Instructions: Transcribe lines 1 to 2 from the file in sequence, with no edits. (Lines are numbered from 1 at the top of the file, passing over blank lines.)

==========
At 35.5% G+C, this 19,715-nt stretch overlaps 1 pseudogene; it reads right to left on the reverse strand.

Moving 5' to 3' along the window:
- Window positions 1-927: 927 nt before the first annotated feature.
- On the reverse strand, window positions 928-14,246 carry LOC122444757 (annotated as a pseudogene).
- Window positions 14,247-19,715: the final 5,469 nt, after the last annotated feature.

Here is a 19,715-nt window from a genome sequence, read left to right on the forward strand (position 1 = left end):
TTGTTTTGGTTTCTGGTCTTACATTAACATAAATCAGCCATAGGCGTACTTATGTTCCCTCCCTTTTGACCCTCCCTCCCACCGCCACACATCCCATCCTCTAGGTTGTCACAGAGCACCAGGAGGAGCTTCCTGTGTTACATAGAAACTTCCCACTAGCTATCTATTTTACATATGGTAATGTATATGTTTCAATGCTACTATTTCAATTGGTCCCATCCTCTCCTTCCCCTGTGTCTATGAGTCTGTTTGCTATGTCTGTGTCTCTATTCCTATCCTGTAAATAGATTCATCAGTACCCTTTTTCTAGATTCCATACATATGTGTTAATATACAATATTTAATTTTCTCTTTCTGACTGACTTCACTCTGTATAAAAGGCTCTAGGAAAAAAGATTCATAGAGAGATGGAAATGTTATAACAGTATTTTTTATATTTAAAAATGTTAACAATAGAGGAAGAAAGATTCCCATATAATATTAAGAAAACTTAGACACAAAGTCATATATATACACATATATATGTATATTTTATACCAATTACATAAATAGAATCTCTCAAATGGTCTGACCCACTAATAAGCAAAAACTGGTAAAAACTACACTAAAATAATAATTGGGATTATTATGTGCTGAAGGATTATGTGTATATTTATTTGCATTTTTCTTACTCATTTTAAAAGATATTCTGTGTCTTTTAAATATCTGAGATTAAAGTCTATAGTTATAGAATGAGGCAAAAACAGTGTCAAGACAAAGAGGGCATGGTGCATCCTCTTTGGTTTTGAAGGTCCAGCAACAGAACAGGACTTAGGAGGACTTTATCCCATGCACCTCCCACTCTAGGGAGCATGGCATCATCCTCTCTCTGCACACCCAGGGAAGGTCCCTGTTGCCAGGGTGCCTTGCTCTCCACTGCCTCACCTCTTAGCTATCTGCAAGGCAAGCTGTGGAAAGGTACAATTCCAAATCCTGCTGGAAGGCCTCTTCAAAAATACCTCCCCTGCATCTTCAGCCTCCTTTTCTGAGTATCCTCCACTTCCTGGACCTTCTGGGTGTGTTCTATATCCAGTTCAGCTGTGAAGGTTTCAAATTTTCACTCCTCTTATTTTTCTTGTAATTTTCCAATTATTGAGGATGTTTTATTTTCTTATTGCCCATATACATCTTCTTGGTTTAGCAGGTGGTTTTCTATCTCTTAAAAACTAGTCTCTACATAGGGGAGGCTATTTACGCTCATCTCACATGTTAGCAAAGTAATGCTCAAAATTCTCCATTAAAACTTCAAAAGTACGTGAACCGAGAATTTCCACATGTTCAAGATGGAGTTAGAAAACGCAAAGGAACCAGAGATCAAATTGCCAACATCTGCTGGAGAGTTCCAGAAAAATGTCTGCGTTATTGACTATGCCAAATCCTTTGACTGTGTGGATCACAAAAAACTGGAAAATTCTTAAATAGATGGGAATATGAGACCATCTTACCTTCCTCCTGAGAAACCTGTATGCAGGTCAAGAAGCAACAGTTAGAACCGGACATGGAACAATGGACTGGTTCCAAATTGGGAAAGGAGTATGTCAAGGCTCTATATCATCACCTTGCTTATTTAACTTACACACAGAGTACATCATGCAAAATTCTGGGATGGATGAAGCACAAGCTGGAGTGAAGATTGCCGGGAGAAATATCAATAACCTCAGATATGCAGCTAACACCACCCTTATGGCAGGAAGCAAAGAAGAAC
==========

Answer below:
At 35.5% G+C, this 19,715-nt stretch overlaps 1 pseudogene; it reads right to left on the reverse strand.

Moving 5' to 3' along the window: